Trisha Goddard, Tanni Grey-Thompson and Blaine Harrison are among the celebrities who participate in a new series of films discussing what effect their disability has on their lives.
In relay style, they interview each other for Ouch!, the BBC's dedicated disability website. Online for eight years, Ouch! has a strong track record in getting disabled people talking, showcasing gritty humor and revealing fascinating untold stories.
The series, called Dis Connected, brings seven noteworthy people together who share their personal experiences of disability with humor and honesty.
Senior producer Damon Rose says: "From chat show host to activist, the series has a diverse cross-section of interesting people who have all achieved a lot whilst also dealing with those extra life challenges. On watching all the footage back we were captivated by how some of our interviewees embrace disability as an identity more than others, yet all find common ground. Underneath it all, we seem to accidentally be asking, 'What exactly is this thing called disability' We hope it gives viewers lots to think about.
"I particularly love Tanni Grey Thompson's story about the first accessible loo in Cardiff and what a surprisingly life-changing moment that was for her. Paralympian or not, if you don't have an available toilet, you can't easily go out socializing with your mates."
Dis Connected kicks off with an interview between chat show host Trisha Goddard and CBeebies presenter Cerrie Burnell. Trisha talks about how she was initially angry that the Ouch! considered her to be disabled when she received an email inviting her to be part of this series. It was her husband, chief of a large mental health charity, who confirmed she fell under the protection of the Disability Discrimination Act (DDA), having suffered from breast cancer and depression.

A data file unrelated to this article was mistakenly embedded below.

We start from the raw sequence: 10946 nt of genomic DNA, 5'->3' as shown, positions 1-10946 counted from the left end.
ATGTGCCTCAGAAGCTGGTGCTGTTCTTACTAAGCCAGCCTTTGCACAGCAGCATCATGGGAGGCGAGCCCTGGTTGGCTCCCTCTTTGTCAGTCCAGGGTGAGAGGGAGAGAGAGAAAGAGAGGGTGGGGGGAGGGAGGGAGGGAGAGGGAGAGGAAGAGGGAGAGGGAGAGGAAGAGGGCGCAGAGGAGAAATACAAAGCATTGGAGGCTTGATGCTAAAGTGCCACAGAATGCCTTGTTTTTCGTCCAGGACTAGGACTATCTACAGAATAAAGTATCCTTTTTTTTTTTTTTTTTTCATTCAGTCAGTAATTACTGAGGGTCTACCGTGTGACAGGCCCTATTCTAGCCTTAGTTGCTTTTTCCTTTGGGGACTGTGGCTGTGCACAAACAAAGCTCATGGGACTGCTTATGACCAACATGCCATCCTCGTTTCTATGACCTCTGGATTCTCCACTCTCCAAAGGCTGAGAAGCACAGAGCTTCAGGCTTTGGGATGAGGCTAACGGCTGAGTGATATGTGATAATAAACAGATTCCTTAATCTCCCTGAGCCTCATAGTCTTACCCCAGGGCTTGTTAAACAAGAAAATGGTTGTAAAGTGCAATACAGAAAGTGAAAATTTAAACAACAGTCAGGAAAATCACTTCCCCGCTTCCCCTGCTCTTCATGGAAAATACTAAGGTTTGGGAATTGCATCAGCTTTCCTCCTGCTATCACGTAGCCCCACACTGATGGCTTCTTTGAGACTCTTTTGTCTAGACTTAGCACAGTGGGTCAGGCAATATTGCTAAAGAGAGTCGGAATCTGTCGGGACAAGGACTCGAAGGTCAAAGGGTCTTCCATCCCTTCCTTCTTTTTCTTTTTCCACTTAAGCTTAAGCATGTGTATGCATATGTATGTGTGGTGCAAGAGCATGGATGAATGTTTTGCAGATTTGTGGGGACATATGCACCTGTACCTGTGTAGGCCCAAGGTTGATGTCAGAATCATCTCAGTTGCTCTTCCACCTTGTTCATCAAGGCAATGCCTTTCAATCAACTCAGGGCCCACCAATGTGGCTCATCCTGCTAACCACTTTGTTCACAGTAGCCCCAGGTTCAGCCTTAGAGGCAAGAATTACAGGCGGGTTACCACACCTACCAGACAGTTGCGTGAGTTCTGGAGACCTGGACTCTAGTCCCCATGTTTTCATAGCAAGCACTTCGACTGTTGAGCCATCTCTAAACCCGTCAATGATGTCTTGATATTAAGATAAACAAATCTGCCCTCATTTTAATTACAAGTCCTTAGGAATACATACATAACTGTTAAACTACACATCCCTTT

Trisha says: "Mental health is a hidden illness," and discusses how she would like to take a more proactive approach to making people aware of it. "I know I needed more support coming back from a breakdown than I did having breast cancer. People run a mile when you mention it. They wouldn't maintain eye contact with me, both my parents worked as psychiatric nurses and my illness was never brought up. According to them it didn't happen! I don't think they could deal with it."
Cerrie has faced barriers en route to her TV career: "It wasn't until I got to drama school that I realized I was disabled". She was born without a right hand. Last year, nine viewers complained to the BBC that she was scaring children watching her on the CBeebies channel.
Cerrie discusses the surprising prejudice she experienced, and notes: "Now that I am in the public eye, I am going to have to step it up."
Other celebrities include presenter Gail Porter, who has had mental health problems and alopecia; John Horan, a disability discrimination lawyer who suffered a stroke 10 years ago; and Blaine Harrison, the front-man of Top 10 band the Mystery Jets, who was diagnosed with spina bifida at birth.
The series will be broadcast on the BBC Ouch! website from 28 June 2010, with a new interview being added every Monday for seven weeks.
The series starts with talk show host Trisha Goddard and ends with campaigner Baroness Jane Campbell.
The eight contributors, in order, are:
Trisha Goddard, chat show host who has a daily program on Five
Cerrie Burnell, CBeebies continuity presenter
Cara Readle, young actress with cerebral palsy who appeared in Tracy Beaker and Zig Zag Love
Gail Porter, TV presenter
Blaine Harrison, lead singer of The Mystery Jets
John Horan, barrister specializing in disability discrimination cases since having a stroke
Tanni Grey-Thompson, former paralympian and broadcaster, recently made a baroness and so now sits in the House of Lords
Baroness Jane Campbell, life-long disability activist
The films were directed by Kate Ansell, a disabled TV producer and writer.
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